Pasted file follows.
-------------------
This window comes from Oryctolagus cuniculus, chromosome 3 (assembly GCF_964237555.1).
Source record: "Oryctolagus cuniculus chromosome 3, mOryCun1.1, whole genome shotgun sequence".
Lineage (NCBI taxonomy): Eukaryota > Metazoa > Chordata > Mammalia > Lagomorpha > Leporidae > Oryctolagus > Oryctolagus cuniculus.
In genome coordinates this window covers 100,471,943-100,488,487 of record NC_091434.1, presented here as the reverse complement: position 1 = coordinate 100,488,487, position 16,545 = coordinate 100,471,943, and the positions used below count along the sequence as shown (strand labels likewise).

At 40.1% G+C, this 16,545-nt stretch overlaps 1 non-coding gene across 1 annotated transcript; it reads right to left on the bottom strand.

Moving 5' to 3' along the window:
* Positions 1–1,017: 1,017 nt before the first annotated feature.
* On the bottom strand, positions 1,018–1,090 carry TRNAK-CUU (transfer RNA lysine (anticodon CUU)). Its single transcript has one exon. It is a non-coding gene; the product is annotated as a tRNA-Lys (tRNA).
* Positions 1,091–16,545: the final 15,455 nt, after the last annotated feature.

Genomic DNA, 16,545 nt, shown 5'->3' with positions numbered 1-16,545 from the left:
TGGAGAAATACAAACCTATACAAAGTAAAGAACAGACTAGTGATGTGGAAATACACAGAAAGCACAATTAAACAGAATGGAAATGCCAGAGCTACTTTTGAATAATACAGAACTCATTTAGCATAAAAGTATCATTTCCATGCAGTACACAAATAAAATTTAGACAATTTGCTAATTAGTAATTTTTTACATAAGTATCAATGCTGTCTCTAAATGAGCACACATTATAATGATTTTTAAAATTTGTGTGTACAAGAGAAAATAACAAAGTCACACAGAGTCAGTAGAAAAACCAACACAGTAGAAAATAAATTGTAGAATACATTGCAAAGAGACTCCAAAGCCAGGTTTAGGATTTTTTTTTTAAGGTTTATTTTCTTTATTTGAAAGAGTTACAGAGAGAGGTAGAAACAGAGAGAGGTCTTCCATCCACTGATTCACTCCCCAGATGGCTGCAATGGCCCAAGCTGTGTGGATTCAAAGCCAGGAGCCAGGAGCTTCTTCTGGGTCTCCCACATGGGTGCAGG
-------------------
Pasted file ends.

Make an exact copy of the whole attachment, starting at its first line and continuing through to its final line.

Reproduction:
This window comes from Oryctolagus cuniculus, chromosome 3 (assembly GCF_964237555.1).
Source record: "Oryctolagus cuniculus chromosome 3, mOryCun1.1, whole genome shotgun sequence".
Lineage (NCBI taxonomy): Eukaryota > Metazoa > Chordata > Mammalia > Lagomorpha > Leporidae > Oryctolagus > Oryctolagus cuniculus.
In genome coordinates this window covers 100,471,943-100,488,487 of record NC_091434.1, presented here as the reverse complement: position 1 = coordinate 100,488,487, position 16,545 = coordinate 100,471,943, and the positions used below count along the sequence as shown (strand labels likewise).

At 40.1% G+C, this 16,545-nt stretch overlaps 1 non-coding gene across 1 annotated transcript; it reads right to left on the bottom strand.

Moving 5' to 3' along the window:
* Positions 1–1,017: 1,017 nt before the first annotated feature.
* On the bottom strand, positions 1,018–1,090 carry TRNAK-CUU (transfer RNA lysine (anticodon CUU)). Its single transcript has one exon. It is a non-coding gene; the product is annotated as a tRNA-Lys (tRNA).
* Positions 1,091–16,545: the final 15,455 nt, after the last annotated feature.

Genomic DNA, 16,545 nt, shown 5'->3' with positions numbered 1-16,545 from the left:
TGGAGAAATACAAACCTATACAAAGTAAAGAACAGACTAGTGATGTGGAAATACACAGAAAGCACAATTAAACAGAATGGAAATGCCAGAGCTACTTTTGAATAATACAGAACTCATTTAGCATAAAAGTATCATTTCCATGCAGTACACAAATAAAATTTAGACAATTTGCTAATTAGTAATTTTTTACATAAGTATCAATGCTGTCTCTAAATGAGCACACATTATAATGATTTTTAAAATTTGTGTGTACAAGAGAAAATAACAAAGTCACACAGAGTCAGTAGAAAAACCAACACAGTAGAAAATAAATTGTAGAATACATTGCAAAGAGACTCCAAAGCCAGGTTTAGGATTTTTTTTTTAAGGTTTATTTTCTTTATTTGAAAGAGTTACAGAGAGAGGTAGAAACAGAGAGAGGTCTTCCATCCACTGATTCACTCCCCAGATGGCTGCAATGGCCCAAGCTGTGTGGATTCAAAGCCAGGAGCCAGGAGCTTCTTCTGGGTCTCCCACATGGGTGCAGG